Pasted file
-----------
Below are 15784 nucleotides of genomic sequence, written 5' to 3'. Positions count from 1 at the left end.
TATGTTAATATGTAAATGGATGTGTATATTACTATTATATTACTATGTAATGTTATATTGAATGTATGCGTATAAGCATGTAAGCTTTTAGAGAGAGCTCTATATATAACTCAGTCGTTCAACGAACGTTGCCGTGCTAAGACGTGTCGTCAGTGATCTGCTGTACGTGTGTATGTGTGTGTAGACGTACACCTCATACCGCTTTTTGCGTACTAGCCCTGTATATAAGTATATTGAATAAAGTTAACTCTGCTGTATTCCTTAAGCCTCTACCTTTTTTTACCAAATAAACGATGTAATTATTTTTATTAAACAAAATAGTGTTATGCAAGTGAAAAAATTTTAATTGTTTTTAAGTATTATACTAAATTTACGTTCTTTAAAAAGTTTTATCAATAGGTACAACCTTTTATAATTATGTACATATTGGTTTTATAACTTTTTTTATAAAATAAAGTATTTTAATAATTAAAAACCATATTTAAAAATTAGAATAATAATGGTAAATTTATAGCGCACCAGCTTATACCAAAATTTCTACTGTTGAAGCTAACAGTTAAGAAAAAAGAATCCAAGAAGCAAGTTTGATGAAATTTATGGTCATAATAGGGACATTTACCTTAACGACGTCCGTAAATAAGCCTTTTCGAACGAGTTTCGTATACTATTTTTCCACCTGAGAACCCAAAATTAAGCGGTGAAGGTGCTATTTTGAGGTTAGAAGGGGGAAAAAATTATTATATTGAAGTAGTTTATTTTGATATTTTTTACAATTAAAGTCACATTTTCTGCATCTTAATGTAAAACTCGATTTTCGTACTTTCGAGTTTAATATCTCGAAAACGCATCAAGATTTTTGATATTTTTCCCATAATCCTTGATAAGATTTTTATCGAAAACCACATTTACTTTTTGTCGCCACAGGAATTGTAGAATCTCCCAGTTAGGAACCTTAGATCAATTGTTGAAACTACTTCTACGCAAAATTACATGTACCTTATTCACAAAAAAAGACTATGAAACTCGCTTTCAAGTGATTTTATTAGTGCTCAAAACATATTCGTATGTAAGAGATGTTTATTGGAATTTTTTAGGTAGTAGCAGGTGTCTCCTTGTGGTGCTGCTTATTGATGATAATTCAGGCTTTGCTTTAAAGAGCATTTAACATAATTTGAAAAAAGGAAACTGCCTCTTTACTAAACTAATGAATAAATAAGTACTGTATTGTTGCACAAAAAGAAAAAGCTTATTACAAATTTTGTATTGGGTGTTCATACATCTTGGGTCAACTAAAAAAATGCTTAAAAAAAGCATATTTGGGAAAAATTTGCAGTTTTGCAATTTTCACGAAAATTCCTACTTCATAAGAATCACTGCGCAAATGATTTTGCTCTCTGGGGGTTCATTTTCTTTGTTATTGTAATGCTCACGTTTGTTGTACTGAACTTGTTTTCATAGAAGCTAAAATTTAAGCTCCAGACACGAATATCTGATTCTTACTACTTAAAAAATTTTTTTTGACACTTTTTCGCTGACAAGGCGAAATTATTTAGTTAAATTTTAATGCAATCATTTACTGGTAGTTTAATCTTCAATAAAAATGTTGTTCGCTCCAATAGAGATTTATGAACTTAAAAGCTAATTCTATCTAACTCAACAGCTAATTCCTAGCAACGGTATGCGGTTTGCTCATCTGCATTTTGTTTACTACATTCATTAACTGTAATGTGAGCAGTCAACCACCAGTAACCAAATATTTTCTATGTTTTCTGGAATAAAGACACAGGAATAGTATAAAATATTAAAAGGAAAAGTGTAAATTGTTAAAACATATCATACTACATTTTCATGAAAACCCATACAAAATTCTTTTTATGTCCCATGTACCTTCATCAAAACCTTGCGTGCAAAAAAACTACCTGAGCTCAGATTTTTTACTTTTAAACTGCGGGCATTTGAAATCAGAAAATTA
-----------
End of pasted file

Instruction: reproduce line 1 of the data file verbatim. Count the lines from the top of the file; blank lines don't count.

Below are 15784 nucleotides of genomic sequence, written 5' to 3'. Positions count from 1 at the left end.